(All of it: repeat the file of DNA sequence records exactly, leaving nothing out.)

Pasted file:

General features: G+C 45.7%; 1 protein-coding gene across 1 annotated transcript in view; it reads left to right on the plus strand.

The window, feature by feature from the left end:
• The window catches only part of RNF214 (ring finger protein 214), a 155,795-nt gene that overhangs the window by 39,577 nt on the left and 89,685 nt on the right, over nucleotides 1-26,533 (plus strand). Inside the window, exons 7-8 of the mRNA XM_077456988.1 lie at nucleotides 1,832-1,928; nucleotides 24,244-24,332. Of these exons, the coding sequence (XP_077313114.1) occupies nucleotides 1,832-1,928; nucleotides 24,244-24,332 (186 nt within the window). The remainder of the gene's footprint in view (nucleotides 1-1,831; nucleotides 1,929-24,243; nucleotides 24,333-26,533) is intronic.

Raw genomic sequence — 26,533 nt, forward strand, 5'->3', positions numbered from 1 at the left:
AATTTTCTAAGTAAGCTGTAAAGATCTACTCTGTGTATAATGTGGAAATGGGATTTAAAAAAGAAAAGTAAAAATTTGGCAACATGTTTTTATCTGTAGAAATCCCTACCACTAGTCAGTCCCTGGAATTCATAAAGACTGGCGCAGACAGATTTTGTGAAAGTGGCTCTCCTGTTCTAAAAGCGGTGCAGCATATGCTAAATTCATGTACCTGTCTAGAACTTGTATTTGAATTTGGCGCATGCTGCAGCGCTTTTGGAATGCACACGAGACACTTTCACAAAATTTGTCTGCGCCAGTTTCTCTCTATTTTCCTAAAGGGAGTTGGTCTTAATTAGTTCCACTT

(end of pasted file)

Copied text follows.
General features: G+C 45.7%; 1 protein-coding gene across 1 annotated transcript in view; it reads left to right on the plus strand.

The window, feature by feature from the left end:
• The window catches only part of RNF214 (ring finger protein 214), a 155,795-nt gene that overhangs the window by 39,577 nt on the left and 89,685 nt on the right, over nucleotides 1-26,533 (plus strand). Inside the window, exons 7-8 of the mRNA XM_077456988.1 lie at nucleotides 1,832-1,928; nucleotides 24,244-24,332. Of these exons, the coding sequence (XP_077313114.1) occupies nucleotides 1,832-1,928; nucleotides 24,244-24,332 (186 nt within the window). The remainder of the gene's footprint in view (nucleotides 1-1,831; nucleotides 1,929-24,243; nucleotides 24,333-26,533) is intronic.

Raw genomic sequence — 26,533 nt, forward strand, 5'->3', positions numbered from 1 at the left:
AATTTTCTAAGTAAGCTGTAAAGATCTACTCTGTGTATAATGTGGAAATGGGATTTAAAAAAGAAAAGTAAAAATTTGGCAACATGTTTTTATCTGTAGAAATCCCTACCACTAGTCAGTCCCTGGAATTCATAAAGACTGGCGCAGACAGATTTTGTGAAAGTGGCTCTCCTGTTCTAAAAGCGGTGCAGCATATGCTAAATTCATGTACCTGTCTAGAACTTGTATTTGAATTTGGCGCATGCTGCAGCGCTTTTGGAATGCACACGAGACACTTTCACAAAATTTGTCTGCGCCAGTTTCTCTCTATTTTCCTAAAGGGAGTTGGTCTTAATTAGTTCCACTT